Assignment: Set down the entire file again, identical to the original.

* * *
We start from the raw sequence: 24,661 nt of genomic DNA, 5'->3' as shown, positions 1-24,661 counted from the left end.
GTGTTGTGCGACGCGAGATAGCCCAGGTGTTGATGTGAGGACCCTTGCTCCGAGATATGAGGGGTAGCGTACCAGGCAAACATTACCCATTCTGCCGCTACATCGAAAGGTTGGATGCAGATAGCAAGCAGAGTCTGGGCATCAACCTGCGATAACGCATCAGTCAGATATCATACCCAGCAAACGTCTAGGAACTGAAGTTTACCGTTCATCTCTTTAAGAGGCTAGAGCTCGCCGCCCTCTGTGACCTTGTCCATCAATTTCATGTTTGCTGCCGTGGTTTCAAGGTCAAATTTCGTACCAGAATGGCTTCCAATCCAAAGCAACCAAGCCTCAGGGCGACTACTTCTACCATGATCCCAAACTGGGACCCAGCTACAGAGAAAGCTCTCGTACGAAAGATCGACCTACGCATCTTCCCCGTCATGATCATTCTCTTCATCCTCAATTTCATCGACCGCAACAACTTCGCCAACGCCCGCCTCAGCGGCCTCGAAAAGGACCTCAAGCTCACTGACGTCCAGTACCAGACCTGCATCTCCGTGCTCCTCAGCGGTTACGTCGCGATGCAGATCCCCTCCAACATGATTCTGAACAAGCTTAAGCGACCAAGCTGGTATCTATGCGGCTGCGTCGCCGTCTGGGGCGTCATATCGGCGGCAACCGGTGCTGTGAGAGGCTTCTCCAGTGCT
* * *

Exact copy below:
We start from the raw sequence: 24,661 nt of genomic DNA, 5'->3' as shown, positions 1-24,661 counted from the left end.
GTGTTGTGCGACGCGAGATAGCCCAGGTGTTGATGTGAGGACCCTTGCTCCGAGATATGAGGGGTAGCGTACCAGGCAAACATTACCCATTCTGCCGCTACATCGAAAGGTTGGATGCAGATAGCAAGCAGAGTCTGGGCATCAACCTGCGATAACGCATCAGTCAGATATCATACCCAGCAAACGTCTAGGAACTGAAGTTTACCGTTCATCTCTTTAAGAGGCTAGAGCTCGCCGCCCTCTGTGACCTTGTCCATCAATTTCATGTTTGCTGCCGTGGTTTCAAGGTCAAATTTCGTACCAGAATGGCTTCCAATCCAAAGCAACCAAGCCTCAGGGCGACTACTTCTACCATGATCCCAAACTGGGACCCAGCTACAGAGAAAGCTCTCGTACGAAAGATCGACCTACGCATCTTCCCCGTCATGATCATTCTCTTCATCCTCAATTTCATCGACCGCAACAACTTCGCCAACGCCCGCCTCAGCGGCCTCGAAAAGGACCTCAAGCTCACTGACGTCCAGTACCAGACCTGCATCTCCGTGCTCCTCAGCGGTTACGTCGCGATGCAGATCCCCTCCAACATGATTCTGAACAAGCTTAAGCGACCAAGCTGGTATCTATGCGGCTGCGTCGCCGTCTGGGGCGTCATATCGGCGGCAACCGGTGCTGTGAGAGGCTTCTCCAGTGCT